Oral Presentation Science Protecting Plant Health 2017

The banana wilt fungus Fusarium oxysporum f .sp. cubense is even more diverse than previously anticipated (4340)

Diane Mostert 1 , Wayne O'Neill 2 , Suzy Perry 2 , Lizel Mostert 1 , Altus Viljoen 1
  1. Plant Pathology, Stellenbosch University, Stellenbosch, Western Cape, South Africa
  2. Biosecurity Queensland, Department of Agriculture and Fisheries , Brisbane, Queensland, Australia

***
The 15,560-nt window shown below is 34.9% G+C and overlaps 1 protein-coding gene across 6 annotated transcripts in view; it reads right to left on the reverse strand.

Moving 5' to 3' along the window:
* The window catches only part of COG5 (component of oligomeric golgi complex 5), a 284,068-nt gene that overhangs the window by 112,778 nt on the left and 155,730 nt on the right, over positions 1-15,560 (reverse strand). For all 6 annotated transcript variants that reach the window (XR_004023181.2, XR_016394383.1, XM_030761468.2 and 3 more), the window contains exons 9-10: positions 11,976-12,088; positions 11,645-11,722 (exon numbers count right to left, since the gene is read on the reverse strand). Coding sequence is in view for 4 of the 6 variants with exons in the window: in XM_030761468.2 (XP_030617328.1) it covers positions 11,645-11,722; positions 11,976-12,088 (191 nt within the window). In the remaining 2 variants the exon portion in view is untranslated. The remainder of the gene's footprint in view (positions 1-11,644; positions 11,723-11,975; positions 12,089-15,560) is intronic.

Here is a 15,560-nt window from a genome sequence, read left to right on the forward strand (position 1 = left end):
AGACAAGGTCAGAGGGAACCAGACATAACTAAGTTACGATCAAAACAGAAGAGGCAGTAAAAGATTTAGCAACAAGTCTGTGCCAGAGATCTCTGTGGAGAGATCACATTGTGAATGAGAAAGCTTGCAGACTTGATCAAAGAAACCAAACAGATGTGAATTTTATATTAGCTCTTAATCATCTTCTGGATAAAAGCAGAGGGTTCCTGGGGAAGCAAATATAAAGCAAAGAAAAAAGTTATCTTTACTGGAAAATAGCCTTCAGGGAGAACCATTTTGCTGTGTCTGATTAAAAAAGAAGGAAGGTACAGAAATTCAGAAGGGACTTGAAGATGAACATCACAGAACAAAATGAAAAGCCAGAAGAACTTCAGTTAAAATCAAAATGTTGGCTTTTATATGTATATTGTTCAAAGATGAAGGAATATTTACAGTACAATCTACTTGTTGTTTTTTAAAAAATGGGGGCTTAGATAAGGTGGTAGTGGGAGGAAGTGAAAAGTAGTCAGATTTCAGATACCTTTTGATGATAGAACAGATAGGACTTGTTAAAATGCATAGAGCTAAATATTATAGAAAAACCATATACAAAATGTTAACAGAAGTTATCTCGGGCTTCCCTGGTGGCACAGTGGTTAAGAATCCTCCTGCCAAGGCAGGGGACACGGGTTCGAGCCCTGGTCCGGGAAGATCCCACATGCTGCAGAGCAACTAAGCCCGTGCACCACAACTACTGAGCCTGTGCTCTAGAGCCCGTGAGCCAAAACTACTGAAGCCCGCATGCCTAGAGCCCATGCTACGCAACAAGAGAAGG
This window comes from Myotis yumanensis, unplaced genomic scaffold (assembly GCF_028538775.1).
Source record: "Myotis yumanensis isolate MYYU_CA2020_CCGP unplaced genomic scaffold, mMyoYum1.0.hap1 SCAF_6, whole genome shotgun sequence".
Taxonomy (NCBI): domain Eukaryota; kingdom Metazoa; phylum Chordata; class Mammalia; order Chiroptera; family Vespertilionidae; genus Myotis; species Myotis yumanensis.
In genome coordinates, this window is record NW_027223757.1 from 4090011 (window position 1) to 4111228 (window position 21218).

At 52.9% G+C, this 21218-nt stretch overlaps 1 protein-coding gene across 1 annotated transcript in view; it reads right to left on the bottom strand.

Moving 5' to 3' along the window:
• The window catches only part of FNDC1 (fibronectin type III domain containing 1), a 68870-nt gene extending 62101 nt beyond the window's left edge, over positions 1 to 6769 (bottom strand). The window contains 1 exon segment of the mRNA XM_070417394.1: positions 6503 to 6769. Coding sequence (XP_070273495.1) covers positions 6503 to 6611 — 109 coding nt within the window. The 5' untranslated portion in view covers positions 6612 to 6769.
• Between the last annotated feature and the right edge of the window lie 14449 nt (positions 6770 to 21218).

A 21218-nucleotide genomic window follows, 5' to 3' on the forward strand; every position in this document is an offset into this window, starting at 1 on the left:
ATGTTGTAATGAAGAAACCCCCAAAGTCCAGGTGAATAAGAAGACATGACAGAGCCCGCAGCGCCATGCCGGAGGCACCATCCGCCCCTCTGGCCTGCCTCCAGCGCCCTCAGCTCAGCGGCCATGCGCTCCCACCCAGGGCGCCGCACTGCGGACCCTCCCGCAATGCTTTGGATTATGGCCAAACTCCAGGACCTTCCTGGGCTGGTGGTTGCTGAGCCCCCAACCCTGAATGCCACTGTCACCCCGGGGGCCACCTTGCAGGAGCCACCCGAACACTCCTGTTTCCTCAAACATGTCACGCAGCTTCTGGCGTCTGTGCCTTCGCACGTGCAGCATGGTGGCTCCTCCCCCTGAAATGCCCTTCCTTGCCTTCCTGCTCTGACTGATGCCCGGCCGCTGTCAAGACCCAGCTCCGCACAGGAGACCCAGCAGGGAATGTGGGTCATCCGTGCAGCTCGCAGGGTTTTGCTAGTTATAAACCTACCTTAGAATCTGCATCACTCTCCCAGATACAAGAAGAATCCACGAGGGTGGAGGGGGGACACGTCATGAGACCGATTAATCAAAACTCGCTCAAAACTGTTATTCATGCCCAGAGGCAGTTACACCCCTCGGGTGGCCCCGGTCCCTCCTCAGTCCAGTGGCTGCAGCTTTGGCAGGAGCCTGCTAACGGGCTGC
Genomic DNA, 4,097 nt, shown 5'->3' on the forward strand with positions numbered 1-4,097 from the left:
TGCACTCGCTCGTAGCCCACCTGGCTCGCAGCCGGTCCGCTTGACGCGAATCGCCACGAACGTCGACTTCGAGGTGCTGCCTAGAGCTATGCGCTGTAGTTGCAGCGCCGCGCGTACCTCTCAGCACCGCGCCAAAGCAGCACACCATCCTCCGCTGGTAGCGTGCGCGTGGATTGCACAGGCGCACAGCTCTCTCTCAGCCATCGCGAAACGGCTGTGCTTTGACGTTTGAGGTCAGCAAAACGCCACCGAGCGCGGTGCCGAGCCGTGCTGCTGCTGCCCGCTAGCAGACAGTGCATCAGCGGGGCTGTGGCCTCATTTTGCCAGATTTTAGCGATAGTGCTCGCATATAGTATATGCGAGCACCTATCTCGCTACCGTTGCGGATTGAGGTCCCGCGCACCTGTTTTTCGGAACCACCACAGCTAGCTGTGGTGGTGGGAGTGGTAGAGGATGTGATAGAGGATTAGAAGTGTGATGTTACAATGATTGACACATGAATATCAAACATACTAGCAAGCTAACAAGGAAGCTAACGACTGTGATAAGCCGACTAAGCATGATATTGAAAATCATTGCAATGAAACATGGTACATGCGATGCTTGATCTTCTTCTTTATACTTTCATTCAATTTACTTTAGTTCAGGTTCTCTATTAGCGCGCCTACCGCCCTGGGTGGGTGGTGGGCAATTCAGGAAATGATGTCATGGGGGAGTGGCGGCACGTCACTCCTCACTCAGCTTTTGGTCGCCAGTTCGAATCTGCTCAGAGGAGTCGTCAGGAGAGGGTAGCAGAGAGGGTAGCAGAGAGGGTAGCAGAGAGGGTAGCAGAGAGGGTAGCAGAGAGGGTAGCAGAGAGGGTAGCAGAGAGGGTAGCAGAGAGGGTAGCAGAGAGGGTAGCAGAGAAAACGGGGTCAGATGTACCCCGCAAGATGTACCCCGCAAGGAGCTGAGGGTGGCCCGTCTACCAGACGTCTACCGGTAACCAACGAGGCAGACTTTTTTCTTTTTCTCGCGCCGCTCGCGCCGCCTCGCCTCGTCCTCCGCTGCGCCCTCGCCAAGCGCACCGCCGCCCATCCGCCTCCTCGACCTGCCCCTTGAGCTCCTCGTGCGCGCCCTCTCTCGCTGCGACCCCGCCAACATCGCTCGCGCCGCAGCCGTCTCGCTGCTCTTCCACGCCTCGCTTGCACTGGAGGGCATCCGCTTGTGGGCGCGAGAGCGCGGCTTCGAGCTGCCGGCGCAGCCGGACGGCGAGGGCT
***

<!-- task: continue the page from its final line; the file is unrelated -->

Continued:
Fusarium oxysporum f. sp. cubense (Foc) is a soil-borne fungus that causes Fusarium wilt of banana, a lethal disease that can result in devastating economic losses to banana production worldwide. The fungus, which originated in Asia, has a complex evolutionary history and taxonomic composition. It consists of three races, which are inadequately defined, and at least 24 vegetative compatibility groups (VCGs) that are separated by single to multiple sequence differences in the loci governing vegetative compatibility. VCG complexes are regularly formed between closely related groups. Extensive surveys of diseased banana plants in Asia resulted in the collection of pathogenic isolates of F. oxysporum that did not fit into any of the known Foc VCGs. These isolates were, therefore, properly characterized and assigned to new Foc VCGs. In the process, five multiple-member and eight single-member VCGs were assigned. Isolates previously assigned as new genotypes of Foc paired with the known VCGs 01221, 01222 and the VCG complex 0128/01220. Phylogenetic analyses indicated that the new Foc VCGs were closely related. The results obtained in this study suggest that more VCGs exist than originally anticipated, but that Foc is probably phylogenetically less diverse than reflected by the number of VCGs.